cin>>pïƒ data;

pïƒ left=NULL;

pïƒ right=NULL;

node *q=newnode;

qïƒ data=20;

qïƒ left=NULL;

qïƒ right=NULL;

pïƒ left=q;

node *r=newnode;

rïƒ data =30;

rïƒ left=NULL;

rïƒ right=NULL;

pïƒ right=r;

preorder (p);

cout<<endl;

inorder (p);

cout<<endl;

postorder (p);

cout<<endl;

getch( );

## };

VI. TRAVERSING IN GRAPHS

Traversing is the key operation performed on a graph. Traversing a graph involves visiting all the vertices exactly once.

When a vertex is visited, some action is performed. This action could be as simple as printing the contents of the vertex or it could be some complex action that updates the information stored at the vertex. There are several methods available for traversing a graph systematically. However out of these, two methods are accepted as a standard which are Breadth First Search(BFS) and Depth First Search. Using these traversal, starting from a given vertex, we can visit all the vertices which are reachable from that starting vertex.

In BFS, after visiting a vertex N, we visit all vertices which are adjacent (in the immediate neighborhood) to vertex N before N visiting any neighbours of neighbours of N. BFS approach is similar to Level Order Traversal of the tree in which entire level of the tree is explored before moving on to the next level. However, unlike tree where the traversal always starts from the root node, a graph traversal can start from any vertex. Let v be the starting vertex of the graph.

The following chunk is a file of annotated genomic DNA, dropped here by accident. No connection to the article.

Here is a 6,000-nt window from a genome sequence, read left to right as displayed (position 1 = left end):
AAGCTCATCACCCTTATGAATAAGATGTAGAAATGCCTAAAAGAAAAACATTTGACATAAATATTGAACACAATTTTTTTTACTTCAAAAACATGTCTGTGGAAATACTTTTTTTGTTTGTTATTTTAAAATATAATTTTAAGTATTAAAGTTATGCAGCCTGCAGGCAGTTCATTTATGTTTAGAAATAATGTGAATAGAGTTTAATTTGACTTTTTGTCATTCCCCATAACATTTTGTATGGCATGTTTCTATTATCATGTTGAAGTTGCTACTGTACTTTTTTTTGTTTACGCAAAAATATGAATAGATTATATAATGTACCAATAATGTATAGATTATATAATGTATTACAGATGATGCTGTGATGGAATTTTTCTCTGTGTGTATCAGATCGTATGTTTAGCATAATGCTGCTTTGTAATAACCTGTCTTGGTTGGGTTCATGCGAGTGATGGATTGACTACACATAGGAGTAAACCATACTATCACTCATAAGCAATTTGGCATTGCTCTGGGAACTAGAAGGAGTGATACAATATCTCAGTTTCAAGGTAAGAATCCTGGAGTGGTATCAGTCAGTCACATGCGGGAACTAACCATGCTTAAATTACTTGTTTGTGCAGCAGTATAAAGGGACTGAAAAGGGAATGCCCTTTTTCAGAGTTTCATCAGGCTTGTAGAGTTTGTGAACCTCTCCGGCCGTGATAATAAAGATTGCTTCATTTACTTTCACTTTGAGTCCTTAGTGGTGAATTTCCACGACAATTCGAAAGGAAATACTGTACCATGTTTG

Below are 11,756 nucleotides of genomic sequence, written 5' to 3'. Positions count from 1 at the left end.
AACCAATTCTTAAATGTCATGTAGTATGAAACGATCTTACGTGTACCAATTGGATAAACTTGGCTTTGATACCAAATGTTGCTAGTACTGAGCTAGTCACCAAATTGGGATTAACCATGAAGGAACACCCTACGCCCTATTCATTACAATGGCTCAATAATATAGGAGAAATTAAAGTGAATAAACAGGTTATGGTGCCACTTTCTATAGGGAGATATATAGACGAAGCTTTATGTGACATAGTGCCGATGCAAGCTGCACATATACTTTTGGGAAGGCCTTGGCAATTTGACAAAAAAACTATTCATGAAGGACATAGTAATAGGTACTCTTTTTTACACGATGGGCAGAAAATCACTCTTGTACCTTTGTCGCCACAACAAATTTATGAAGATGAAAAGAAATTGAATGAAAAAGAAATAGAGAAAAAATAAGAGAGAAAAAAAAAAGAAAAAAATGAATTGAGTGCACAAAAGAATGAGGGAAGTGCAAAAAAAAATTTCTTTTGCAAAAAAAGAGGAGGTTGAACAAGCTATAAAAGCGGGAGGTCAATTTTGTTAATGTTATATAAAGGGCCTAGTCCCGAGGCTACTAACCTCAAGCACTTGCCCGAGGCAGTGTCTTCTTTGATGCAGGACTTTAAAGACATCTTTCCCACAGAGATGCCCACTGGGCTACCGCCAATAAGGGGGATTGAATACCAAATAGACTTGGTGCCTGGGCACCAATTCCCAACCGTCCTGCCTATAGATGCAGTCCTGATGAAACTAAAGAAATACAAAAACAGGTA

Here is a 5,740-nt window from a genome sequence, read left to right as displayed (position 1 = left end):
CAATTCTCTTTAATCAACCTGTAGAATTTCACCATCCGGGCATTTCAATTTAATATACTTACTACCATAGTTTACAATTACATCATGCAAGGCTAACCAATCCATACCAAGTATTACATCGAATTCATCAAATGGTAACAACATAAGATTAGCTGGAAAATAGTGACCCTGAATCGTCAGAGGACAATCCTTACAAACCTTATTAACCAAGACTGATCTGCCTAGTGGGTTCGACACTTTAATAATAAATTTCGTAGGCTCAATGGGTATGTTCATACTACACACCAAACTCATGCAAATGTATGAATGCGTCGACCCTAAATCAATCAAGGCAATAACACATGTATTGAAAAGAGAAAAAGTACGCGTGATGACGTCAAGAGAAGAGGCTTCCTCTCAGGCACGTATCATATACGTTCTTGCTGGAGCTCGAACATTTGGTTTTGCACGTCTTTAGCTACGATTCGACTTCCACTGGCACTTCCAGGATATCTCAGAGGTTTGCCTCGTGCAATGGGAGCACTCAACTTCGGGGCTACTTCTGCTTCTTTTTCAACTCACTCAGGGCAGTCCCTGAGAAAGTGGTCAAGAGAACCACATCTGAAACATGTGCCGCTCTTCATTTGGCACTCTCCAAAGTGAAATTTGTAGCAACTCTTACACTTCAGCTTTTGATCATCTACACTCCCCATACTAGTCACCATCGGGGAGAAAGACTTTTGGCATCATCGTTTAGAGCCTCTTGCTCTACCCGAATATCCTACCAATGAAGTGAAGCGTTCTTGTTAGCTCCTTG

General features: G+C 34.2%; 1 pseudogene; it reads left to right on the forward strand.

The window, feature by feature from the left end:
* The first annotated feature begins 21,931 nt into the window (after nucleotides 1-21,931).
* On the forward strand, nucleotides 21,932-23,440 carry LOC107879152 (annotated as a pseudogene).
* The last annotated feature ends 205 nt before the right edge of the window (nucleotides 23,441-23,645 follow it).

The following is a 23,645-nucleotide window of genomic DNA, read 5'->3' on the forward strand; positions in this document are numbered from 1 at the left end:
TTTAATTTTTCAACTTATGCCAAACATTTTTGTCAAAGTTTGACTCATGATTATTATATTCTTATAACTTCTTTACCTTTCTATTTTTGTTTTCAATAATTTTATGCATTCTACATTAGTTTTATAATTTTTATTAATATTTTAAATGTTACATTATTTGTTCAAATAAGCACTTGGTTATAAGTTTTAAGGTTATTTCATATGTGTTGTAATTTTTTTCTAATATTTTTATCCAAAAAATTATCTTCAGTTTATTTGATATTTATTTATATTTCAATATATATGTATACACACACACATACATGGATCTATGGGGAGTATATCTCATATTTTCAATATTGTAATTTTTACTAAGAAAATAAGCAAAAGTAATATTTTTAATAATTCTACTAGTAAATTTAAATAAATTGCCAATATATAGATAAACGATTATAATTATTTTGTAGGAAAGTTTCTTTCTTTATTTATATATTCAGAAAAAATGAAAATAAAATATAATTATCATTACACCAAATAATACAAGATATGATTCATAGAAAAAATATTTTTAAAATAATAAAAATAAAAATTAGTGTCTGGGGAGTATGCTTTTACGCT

The BFS starts by visiting vertex v. After visiting vertex v, all its adjacent vertices says v1, v2â€¦â€¦â€¦â€¦.vm are visited in some defined order. After this, we must visit all the unvisited vertices that are adjacent to v1, v2,â€¦â€¦â€¦..vm. This process continues until all the vertices which are reachable form the starting vertex are visited.

This algorithm executes a breadth first search on a graph G beginning at a starting node a.

Initialize all nodes to the ready state (STATUS=1).

Put the starting node A in QUEUE and chage its status to the waiting state (STATUS=2).

Repeat steps 4 & 5 until QUEUE is empty:

Remove the front node N of the QUEUE. Process N and change the status of N to the processed state (STATUS=3).

All to the rear of QUEUE all the neighbours of N that are in steady state (STATUS=1), and change their status to the waiting state (STATUS=2).

Exit.

DEPTH FIRST SEARCH(DFS) TRAVERSAL

Another technique for traversing a graph is depth first search (DFS) traversal which is similar to in order traversal of a binary tree.

The basic idea behind DFS is to traverse vertices of the graph as deep as possible before looking at any other adjacent vertices in a graph. Just like BFS traversal, we can also start traversing from any vertex.

Let v be starting vertex of the graph. The DFS traversal starts by first visiting all the vertices along a path which begins at v. The DFS traversal of a graph starts by first pushing the starting vertex onto the stack and changing its STATUS from "not visited" to "waiting".

Depth first search

This algorithm executes a depth first search on a graph G beginning at a starting node A.

Initialize all nodes to the ready state (STATUS=1).

Push the starting node A onto STACK and change its status to the waiting state(STATUS=2).

Repeat steps 4 & 5 until STACK is empty.

Pop the top node N of STACK. Process N and change its status to the processed state (STATUS=3).

Push onto stack all the neighbours of n that are still in the ready state (status=1),and change their status to the waiting state to the waiting state (status=2).

Exit.

VII. WHICH ONE IS BETTER?